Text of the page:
Tuberculosis (TB) has recently made headlines in the U.S. And news of these cases remind us once again that TB is far from conquered. This disease infects about 8.6 million people every year and kills 1.5 million, more than any other infectious disease except human immunodeficiency virus infection and acquired immune deficiency syndrome (HIV/AIDS).
Increasingly, TB’s spread is fueled by rising rates of diabetes—as with HIV, diabetes weakens the immune system, making a person more vulnerable to TB infection and illness—particularly in emerging economies like India and China, which are the source for much of the TB seen in the U.S.
Globally, it is now estimated that 15 percent of people who develop TB are also living with diabetes — equating to over 1 million people worldwide. We appear to be ignoring this trend at our peril. TB and diabetes need to be addressed together — immediately. If not, this problem will grow to epidemic proportions and ultimately claim the lives of millions.
Rising Global Rates of Diabetes
Diabetics have difficulties in processing insulin. This dysfunction weakens their immune system and makes them more susceptible to contracting TB, which is an airborne bacterial infection.
Most people living with a TB infection never develop the full-fledged disease. But a weakened immune response makes it easier for TB bacteria to turn “active,” making it contagious and potentially fatal.
In fact, having diabetes increases a person’s chances of developing the fully fledged TB disease by two to three times. And global diabetes rates are rapidly rising. Over the next three decades, the total number of people with this illness is expected to jump from just under 400 million to nearly 600 million. That rise will fuel TB’s spread.
Already, countries with the highest TB rates are also suffering from severe diabetes burdens.
Sub-Saharan Africa, for example, has the highest concentration of TB in the world. And over the next two decades, the region’s diabetes rates are expected to jump by over 100 percent.
Likewise, over half of the countries predicted to have the highest diabetes rates by 2035—China, India, Brazil, Indonesia, Pakistan, and Russia—also have the highest rates of TB. These are countries with historically high prevalence of latent TB infection, have large urban centers that facilitate transmission of TB disease, and are experiencing the changes in diet and lifestyle that predispose individuals to diabetes. In some parts of India, evidence suggests that one out of every five people with TB also has diabetes.
It’s evident that the global diabetes epidemic now threatens to undermine the tremendous progress we’ve made against TB. Since 1990, the global TB mortality rate has been cut by almost half. This pernicious cross-partnership threatens to boost it back skyward.
The global health community must act. And the first step is for health care providers in high TB areas to implement what’s called “bidirectional” screening. This protocol simply requires that any patient that tests positive for TB be referred for diabetes testing, and vice versa. This ensures patients suffering from TB and diabetes receive the proper treatments. Their diseases can be managed and prevented from accelerating negative effects.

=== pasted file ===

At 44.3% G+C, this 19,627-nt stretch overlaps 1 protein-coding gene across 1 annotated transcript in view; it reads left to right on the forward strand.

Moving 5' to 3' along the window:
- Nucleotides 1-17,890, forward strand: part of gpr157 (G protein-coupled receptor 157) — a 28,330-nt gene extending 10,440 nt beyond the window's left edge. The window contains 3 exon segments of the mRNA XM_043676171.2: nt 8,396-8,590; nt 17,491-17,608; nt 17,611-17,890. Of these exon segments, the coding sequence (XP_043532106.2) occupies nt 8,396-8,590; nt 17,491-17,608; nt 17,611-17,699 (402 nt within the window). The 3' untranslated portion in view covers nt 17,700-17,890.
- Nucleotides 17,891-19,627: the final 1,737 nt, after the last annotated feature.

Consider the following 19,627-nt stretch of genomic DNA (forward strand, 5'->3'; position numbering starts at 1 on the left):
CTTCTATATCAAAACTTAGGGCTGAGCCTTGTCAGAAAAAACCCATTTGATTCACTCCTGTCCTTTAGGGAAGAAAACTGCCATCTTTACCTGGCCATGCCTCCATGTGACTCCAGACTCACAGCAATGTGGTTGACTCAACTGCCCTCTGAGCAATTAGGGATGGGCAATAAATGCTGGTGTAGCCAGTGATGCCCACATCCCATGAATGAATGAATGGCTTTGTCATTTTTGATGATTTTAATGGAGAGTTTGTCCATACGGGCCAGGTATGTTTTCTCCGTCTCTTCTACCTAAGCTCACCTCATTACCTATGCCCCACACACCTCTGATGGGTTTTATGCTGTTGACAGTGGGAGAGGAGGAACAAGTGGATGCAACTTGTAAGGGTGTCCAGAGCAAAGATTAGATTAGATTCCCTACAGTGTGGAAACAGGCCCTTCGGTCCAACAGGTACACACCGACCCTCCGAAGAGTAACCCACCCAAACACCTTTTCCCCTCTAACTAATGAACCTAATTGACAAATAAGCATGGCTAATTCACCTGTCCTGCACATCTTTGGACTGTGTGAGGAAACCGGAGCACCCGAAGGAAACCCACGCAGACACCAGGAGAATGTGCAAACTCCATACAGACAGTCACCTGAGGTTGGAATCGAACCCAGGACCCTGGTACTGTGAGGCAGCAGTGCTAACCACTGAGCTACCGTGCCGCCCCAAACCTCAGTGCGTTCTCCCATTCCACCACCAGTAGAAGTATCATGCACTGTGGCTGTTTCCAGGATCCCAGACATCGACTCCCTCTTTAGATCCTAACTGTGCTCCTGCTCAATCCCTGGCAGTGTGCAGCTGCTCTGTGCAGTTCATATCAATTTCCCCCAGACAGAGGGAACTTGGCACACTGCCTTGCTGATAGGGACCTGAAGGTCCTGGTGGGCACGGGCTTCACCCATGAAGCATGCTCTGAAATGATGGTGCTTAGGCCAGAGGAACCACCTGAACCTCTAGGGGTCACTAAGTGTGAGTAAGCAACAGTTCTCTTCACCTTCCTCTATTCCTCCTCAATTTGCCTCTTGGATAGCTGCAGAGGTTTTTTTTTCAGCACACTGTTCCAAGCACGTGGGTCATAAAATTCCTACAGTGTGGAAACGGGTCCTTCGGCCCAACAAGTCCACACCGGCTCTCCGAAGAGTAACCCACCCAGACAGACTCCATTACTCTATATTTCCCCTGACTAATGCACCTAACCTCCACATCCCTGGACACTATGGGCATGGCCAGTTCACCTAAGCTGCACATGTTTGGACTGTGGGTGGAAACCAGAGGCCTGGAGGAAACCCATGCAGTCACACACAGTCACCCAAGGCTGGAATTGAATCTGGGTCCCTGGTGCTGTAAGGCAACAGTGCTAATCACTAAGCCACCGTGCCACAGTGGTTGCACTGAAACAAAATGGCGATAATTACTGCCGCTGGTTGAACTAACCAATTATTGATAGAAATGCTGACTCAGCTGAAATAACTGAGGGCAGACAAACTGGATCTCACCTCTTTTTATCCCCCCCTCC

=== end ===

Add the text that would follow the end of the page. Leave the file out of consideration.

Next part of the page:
Global health officials have witnessed such a deadly partnership before. Back in the early 90s, TB and HIV/AIDS worked together in a similar way, with the latter weakening people’s immune systems and making them more susceptible to infection. HIV/AIDS helped quadruple the number of TB cases in many parts of Africa.
Despite ample evidence of this relationship, international officials failed to act quickly. It took years for them to mobilize. Finally, the World Health Organization declared an emergency, integrated its treatment protocols, and started to drive down infection rates. The solution was straightforward and essentially mirrors the bidirectional screening now needed for TB-diabetes: provide HIV counseling and testing for people diagnosed with TB, provide TB screening for people living with HIV/AIDS, followed by appropriate care that is convenient for patients to access.
There was a severe human cost to this lag. Poor countries suffered greatly. In Swaziland, which has the world’s highest rate of TB-HIV co-infection, average life expectancy dropped from 59 years in 1990 to a low of 46 years in 2004.
In November, the Indonesian Ministry of Health, together with the World Diabetes Foundation, the International Union Against Tuberculosis and Lung Disease, and leaders from the United States and other countries will co-host a summit in Bali to catalyze the action needed to fight TB and diabetes together.
They’ll take lessons learned from health officials in countries like India, which has begun piloting bidirectional screening, so they can replicate those activities in their home countries. In southern India especially, clinics have begun reporting high yields of patients diagnosed with diabetes and TB through bidirectional screening. By convening now, these leaders are attempting to do something that we see too little of these days: to get out in front of a looming epidemic before it does its worst damage.
The global health community must not let history repeat itself. The relationship between diabetes and tuberculosis is clear. Now is the time for action, starting with bidirectional screening in places where it’s needed most.